Sensieva Test Menu



Insource Diagnostics


Alternative Names
  • Serum Iron
  • Iron (Fe)

Test Code: 4531

CPT: 83540
Tests Included Iron
Use Used in conjunction with TIBC and Transferrin to assess how much iron is in the blood and to diagnose iron deficiency or overload.
Clinical Utility Low result indicates Iron Deficiency and/or Chronic Illness. High results indicate Hemochromatosis or Hemolytic Anemia or Sideroblastic Anemia or Iron Poisoning
Intended Patient Population 18+ and Older Adult Males & Females
Patient Preparation None
Sample Serum, Plasma
Tube Red, Green, Tiger
Volume 4mL Whole Blood (1mL Serum)
Min Sample Volume 0.5 mLs
Reference Ranges M & F ≥ 18 yrs old; 50-212 ug/dL
Analytical Measurement Range 10-1000 ug/dL
Critical Values > 500 ug/dL
Units ug/dL
Test Methodology Tripyridyltriazine (TPTZ)
Test Turnaround Time 2 Days
Limitations 1. EDTA, sodium citrate, and potassium oxalate are known to interfere with this method.
2. Samples showing evidence of hemolysis should not be used. Hemolysis may cause falsely elevated results.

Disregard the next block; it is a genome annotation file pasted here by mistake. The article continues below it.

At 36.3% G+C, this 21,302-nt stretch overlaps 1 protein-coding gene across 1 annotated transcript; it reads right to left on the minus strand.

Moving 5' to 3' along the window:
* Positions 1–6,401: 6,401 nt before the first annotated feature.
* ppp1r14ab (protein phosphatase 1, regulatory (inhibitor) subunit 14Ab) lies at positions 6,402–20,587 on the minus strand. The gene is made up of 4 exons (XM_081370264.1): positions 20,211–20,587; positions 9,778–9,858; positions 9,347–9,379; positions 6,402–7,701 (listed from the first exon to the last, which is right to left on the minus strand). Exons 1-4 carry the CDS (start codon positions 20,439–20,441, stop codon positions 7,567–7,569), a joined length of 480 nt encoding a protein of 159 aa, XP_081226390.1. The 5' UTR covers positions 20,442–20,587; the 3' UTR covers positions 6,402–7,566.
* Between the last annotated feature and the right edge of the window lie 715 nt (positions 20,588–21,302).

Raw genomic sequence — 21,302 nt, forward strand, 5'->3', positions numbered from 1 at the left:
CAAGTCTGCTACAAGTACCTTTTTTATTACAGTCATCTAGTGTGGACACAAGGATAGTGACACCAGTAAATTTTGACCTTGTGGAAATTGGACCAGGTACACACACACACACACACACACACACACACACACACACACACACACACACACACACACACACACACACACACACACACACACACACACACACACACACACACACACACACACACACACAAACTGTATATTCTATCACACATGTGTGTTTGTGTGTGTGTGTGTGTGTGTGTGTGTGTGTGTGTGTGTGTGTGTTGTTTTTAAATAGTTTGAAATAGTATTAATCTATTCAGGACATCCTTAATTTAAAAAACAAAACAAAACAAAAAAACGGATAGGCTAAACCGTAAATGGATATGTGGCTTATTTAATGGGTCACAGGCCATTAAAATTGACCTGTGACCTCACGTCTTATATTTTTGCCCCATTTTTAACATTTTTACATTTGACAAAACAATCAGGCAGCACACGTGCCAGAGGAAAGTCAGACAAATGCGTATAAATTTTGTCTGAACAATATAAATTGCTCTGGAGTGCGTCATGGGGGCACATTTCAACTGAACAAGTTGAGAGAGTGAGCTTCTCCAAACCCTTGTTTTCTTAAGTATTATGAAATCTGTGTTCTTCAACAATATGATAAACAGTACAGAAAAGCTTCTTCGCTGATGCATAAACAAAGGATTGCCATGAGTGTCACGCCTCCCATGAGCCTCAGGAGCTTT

3. Ingestion of oral contraceptives will elevate iron and/or total iron binding capacity values.2
4. Iron-dextran administration can cause elevations in total serum iron with this methodology.
5. Use of this assay is not recommended for patients undergoing treatment with deferoxamine (e.g., Desferal) or other
iron-chelating compounds.
6. Ingestion of iron (including iron-forti ed vitamins or supplements) may cause transient elevated iron levels.3
7. Some gadolinium magnetic resonance contrast agents such as Omniscan, Optimark, and Magnevist may interfere
with this method.4
Shipping Requirements Refrigerated
Specimen Stability 7 Days RF
Reject Criteria Gross Hemolysis, Gross Lipemia
Laboratory Developed Test (LDT) Yes
CMS Guidance NCD 190.18
References 1. Tietz, N. W., Textbook of Clinical Chemistry, W. B. Saunders Company, Philadelphia, PA (1986).

2. Weissman, M., Pileggi, V. J., Clinical Chemistry: Principles and Techniques, Harper and Row Publishers, Hagerstown, MD (1974).

3. Burtis, C. A., Ashwood, E. R., Tietz Textbook of Clinical Chemistry 3rd Edition, pp 1701, W. B. Saunders, Philadelphia, PA (1999).

4. Kerry, A.S. et al. "Gadolinium Magnetic Resonance Contrast Agents Produce Analytic Interference in Multiple Serum Assays." Am J Clin Pathol 121:282-92 (2004).